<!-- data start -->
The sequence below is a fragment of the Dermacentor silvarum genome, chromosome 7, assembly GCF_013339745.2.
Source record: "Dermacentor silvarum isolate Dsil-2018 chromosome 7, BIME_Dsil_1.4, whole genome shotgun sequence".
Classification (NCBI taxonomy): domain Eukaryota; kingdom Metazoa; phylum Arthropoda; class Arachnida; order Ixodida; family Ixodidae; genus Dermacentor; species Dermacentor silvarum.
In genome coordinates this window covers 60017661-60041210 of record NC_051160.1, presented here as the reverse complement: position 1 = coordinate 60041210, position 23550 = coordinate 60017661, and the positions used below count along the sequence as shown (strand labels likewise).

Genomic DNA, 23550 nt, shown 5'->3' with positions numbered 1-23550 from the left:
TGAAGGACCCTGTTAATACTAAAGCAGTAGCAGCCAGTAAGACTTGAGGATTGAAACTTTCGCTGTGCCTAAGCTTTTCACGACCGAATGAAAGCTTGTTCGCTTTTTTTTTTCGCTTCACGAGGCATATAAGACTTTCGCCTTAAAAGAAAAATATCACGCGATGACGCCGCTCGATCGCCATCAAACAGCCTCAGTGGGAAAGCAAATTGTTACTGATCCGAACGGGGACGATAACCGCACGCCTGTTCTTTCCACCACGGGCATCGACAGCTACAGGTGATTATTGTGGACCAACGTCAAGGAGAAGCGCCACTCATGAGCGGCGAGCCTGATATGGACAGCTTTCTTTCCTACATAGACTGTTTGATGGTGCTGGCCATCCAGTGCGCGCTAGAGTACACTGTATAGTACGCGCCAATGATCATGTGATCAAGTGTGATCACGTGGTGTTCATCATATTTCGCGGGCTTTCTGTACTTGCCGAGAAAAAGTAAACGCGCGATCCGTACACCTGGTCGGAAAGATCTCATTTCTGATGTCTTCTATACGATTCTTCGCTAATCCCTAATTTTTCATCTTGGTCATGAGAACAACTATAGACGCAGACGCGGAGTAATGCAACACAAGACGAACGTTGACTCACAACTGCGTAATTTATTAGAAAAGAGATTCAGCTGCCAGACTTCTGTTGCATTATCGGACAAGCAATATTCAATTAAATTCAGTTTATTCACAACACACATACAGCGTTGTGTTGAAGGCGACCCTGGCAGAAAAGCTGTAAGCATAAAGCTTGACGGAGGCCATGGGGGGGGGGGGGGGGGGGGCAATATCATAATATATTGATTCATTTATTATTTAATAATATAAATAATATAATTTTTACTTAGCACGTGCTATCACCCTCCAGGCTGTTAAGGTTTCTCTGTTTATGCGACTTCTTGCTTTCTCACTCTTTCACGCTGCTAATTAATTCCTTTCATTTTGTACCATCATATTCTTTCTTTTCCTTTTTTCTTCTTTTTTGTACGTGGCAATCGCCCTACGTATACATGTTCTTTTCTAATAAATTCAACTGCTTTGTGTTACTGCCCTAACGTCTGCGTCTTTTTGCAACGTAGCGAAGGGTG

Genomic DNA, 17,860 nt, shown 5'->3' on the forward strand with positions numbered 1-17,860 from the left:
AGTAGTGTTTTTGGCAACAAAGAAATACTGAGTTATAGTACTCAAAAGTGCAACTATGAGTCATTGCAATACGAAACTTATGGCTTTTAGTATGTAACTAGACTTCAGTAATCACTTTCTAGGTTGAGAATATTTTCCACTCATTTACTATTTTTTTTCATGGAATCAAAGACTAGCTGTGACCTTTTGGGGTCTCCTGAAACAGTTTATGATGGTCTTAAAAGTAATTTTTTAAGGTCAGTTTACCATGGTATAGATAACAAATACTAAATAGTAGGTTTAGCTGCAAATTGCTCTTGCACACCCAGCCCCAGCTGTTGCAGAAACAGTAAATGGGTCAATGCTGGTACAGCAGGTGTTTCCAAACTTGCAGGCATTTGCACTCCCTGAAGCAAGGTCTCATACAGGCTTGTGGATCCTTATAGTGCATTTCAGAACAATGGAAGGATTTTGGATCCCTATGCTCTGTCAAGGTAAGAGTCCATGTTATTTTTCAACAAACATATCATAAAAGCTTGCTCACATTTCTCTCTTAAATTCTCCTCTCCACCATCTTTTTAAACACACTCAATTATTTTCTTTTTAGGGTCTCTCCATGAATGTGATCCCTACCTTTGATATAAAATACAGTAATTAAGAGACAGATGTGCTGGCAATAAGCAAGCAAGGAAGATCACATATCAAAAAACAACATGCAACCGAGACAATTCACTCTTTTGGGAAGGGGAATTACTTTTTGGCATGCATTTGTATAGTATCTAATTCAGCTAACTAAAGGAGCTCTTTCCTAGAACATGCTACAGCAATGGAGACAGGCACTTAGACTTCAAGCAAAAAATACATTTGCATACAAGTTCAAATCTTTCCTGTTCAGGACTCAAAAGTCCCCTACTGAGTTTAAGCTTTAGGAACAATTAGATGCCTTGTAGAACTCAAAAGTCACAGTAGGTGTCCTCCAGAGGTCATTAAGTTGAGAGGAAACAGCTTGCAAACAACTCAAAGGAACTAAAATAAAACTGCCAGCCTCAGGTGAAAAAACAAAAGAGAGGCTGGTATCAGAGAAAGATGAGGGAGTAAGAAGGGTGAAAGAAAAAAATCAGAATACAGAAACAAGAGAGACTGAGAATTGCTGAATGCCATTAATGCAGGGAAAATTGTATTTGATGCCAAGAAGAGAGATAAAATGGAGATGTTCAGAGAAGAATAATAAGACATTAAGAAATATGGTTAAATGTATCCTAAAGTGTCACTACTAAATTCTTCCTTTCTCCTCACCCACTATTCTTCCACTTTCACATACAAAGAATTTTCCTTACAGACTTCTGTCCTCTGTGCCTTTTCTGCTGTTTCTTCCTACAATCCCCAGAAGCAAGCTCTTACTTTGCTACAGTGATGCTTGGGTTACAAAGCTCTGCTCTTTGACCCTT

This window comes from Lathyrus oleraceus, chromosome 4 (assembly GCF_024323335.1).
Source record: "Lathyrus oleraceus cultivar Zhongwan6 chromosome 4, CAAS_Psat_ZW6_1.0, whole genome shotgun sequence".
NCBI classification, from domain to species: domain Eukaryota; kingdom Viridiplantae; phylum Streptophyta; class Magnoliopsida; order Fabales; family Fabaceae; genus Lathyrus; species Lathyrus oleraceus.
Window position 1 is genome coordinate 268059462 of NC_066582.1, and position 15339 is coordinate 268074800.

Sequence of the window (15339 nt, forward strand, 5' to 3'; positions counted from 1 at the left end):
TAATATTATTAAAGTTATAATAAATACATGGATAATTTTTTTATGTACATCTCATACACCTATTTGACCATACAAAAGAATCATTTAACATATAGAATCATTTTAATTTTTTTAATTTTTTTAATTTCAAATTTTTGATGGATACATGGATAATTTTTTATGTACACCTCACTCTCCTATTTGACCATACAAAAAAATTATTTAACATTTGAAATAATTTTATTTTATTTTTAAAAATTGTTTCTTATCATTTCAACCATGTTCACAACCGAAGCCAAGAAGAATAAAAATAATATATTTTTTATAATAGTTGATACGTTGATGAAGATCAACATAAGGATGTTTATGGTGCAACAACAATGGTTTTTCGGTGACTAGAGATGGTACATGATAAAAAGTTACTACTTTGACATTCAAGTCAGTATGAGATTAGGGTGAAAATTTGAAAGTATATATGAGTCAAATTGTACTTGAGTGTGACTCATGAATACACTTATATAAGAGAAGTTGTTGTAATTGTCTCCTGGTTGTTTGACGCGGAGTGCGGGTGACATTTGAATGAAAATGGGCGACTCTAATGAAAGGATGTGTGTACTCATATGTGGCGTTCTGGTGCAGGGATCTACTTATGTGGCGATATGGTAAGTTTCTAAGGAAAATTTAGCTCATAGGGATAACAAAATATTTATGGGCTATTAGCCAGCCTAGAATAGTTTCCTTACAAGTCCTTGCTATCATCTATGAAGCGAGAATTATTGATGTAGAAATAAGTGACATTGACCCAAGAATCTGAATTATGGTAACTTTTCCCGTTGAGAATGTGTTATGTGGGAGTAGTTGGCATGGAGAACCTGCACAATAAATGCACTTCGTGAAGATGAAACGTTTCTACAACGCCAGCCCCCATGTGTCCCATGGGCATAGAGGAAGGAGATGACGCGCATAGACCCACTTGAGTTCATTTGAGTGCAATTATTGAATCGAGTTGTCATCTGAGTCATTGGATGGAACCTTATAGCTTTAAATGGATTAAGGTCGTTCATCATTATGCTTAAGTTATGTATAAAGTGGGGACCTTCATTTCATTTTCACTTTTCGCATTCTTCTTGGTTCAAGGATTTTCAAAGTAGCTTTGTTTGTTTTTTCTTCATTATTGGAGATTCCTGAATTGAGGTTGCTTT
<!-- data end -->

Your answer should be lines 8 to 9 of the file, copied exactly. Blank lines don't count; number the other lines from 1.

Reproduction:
AGTAGTGTTTTTGGCAACAAAGAAATACTGAGTTATAGTACTCAAAAGTGCAACTATGAGTCATTGCAATACGAAACTTATGGCTTTTAGTATGTAACTAGACTTCAGTAATCACTTTCTAGGTTGAGAATATTTTCCACTCATTTACTATTTTTTTTCATGGAATCAAAGACTAGCTGTGACCTTTTGGGGTCTCCTGAAACAGTTTATGATGGTCTTAAAAGTAATTTTTTAAGGTCAGTTTACCATGGTATAGATAACAAATACTAAATAGTAGGTTTAGCTGCAAATTGCTCTTGCACACCCAGCCCCAGCTGTTGCAGAAACAGTAAATGGGTCAATGCTGGTACAGCAGGTGTTTCCAAACTTGCAGGCATTTGCACTCCCTGAAGCAAGGTCTCATACAGGCTTGTGGATCCTTATAGTGCATTTCAGAACAATGGAAGGATTTTGGATCCCTATGCTCTGTCAAGGTAAGAGTCCATGTTATTTTTCAACAAACATATCATAAAAGCTTGCTCACATTTCTCTCTTAAATTCTCCTCTCCACCATCTTTTTAAACACACTCAATTATTTTCTTTTTAGGGTCTCTCCATGAATGTGATCCCTACCTTTGATATAAAATACAGTAATTAAGAGACAGATGTGCTGGCAATAAGCAAGCAAGGAAGATCACATATCAAAAAACAACATGCAACCGAGACAATTCACTCTTTTGGGAAGGGGAATTACTTTTTGGCATGCATTTGTATAGTATCTAATTCAGCTAACTAAAGGAGCTCTTTCCTAGAACATGCTACAGCAATGGAGACAGGCACTTAGACTTCAAGCAAAAAATACATTTGCATACAAGTTCAAATCTTTCCTGTTCAGGACTCAAAAGTCCCCTACTGAGTTTAAGCTTTAGGAACAATTAGATGCCTTGTAGAACTCAAAAGTCACAGTAGGTGTCCTCCAGAGGTCATTAAGTTGAGAGGAAACAGCTTGCAAACAACTCAAAGGAACTAAAATAAAACTGCCAGCCTCAGGTGAAAAAACAAAAGAGAGGCTGGTATCAGAGAAAGATGAGGGAGTAAGAAGGGTGAAAGAAAAAAATCAGAATACAGAAACAAGAGAGACTGAGAATTGCTGAATGCCATTAATGCAGGGAAAATTGTATTTGATGCCAAGAAGAGAGATAAAATGGAGATGTTCAGAGAAGAATAATAAGACATTAAGAAATATGGTTAAATGTATCCTAAAGTGTCACTACTAAATTCTTCCTTTCTCCTCACCCACTATTCTTCCACTTTCACATACAAAGAATTTTCCTTACAGACTTCTGTCCTCTGTGCCTTTTCTGCTGTTTCTTCCTACAATCCCCAGAAGCAAGCTCTTACTTTGCTACAGTGATGCTTGGGTTACAAAGCTCTGCTCTTTGACCCTT

This window comes from Lathyrus oleraceus, chromosome 4 (assembly GCF_024323335.1).